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Loeb Said to Want Targets for Sony Entertainment Growth

Loeb Said to Want Targets for Improving Sony Entertainment
Sony Corp. directors unanimously turned down a proposal by Third Point LLC to sell as much as 20 percent of the film, TV and music unit in an initial public offering. Photographer: Tomohiro Ohsumi/Bloomberg

Aug. 6 (Bloomberg) -- Billionaire Daniel Loeb wants Sony Corp. to set targets for improving its entertainment business after his plans for a partial sale of the division were rejected, according to a person with knowledge of the situation.

The investor, who runs the Third Point LLC hedge fund, doesn’t plan a proxy fight and probably won’t exercise his right to call a special meeting, said the person, who asked not to be identified because the deliberations are private.

Loeb will probably visit with Sony Chief Executive Officer Kazuo Hirai in the coming months, said the person. Third Point, which controls a 6.9 percent stake in Tokyo-based Sony, expects significant progress in results from the Japanese company by May 2014, the person said.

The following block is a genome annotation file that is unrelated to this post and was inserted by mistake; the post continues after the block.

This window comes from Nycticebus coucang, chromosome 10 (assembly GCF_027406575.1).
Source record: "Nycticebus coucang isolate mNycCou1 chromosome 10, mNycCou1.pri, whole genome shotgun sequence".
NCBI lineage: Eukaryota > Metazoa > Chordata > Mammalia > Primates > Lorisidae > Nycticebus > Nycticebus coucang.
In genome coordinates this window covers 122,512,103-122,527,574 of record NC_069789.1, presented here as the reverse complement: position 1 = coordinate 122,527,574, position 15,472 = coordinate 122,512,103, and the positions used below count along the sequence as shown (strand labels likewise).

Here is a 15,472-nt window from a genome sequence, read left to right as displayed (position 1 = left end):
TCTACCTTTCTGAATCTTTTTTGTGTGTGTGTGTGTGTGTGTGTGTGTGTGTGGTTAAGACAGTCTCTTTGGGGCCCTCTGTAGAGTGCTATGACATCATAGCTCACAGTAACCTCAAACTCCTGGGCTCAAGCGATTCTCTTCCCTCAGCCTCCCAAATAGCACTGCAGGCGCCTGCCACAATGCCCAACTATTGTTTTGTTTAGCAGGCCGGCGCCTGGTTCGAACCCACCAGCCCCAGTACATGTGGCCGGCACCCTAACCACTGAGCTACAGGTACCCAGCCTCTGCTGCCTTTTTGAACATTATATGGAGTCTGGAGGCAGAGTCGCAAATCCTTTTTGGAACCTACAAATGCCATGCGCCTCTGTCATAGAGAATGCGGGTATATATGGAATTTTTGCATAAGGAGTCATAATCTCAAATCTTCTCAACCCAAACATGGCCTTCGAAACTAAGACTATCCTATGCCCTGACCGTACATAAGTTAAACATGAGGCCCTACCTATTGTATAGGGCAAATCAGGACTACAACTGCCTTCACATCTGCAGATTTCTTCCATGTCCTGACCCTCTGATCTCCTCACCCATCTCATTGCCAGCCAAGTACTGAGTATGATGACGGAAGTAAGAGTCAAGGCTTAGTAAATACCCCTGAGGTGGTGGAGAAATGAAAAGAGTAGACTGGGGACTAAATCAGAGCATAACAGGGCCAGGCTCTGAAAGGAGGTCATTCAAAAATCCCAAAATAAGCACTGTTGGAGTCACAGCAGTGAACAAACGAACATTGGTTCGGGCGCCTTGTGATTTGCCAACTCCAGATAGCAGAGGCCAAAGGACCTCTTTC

Sony directors unanimously turned down a proposal by Third Point to sell as much as 20 percent of the film, TV and music unit in an initial public offering, with Hirai telling Loeb in a letter the businesses are integral to Sony’s revival strategy.

Sony American depositary receipts fell 5 percent to $20.67 at 1:45 p.m. in New York after dropping as much as 6.3 percent. They have almost doubled this year.

Daniel Ernst, a Hudson Square Research analyst, downgraded the stock to hold from buy. Sony failed to outline how its content businesses -- film, TV and music -- might benefit from being part of a company that produces televisions, smartphones and other hardware, and vice versa, he said in a note.

Third Point, based in New York, will give Hirai breathing room to accomplish that goal, according to the person. The hedge fund expects Sony to disclose detailed plans for the entertainment division and to set financial targets for which the company can be held accountable, the person said.

Hirai, on the job for 16 months, is pushing his “One Sony” vision to unite mobile devices and TVs with games, music and film content. After posting a profit in smartphones and television sets, Hirai has committed to rejuvenating a film unit that slumped to No. 6 at the U.S. box office this year after being No. 1 last year.

To contact the reporters on this story: Erik Schatzker in New York at eschatzker@bloomberg.net; Cliff Edwards in San Francisco at cedwards28@bloomberg.net

To contact the editor responsible for this story: Anthony Palazzo at apalazzo@bloomberg.net

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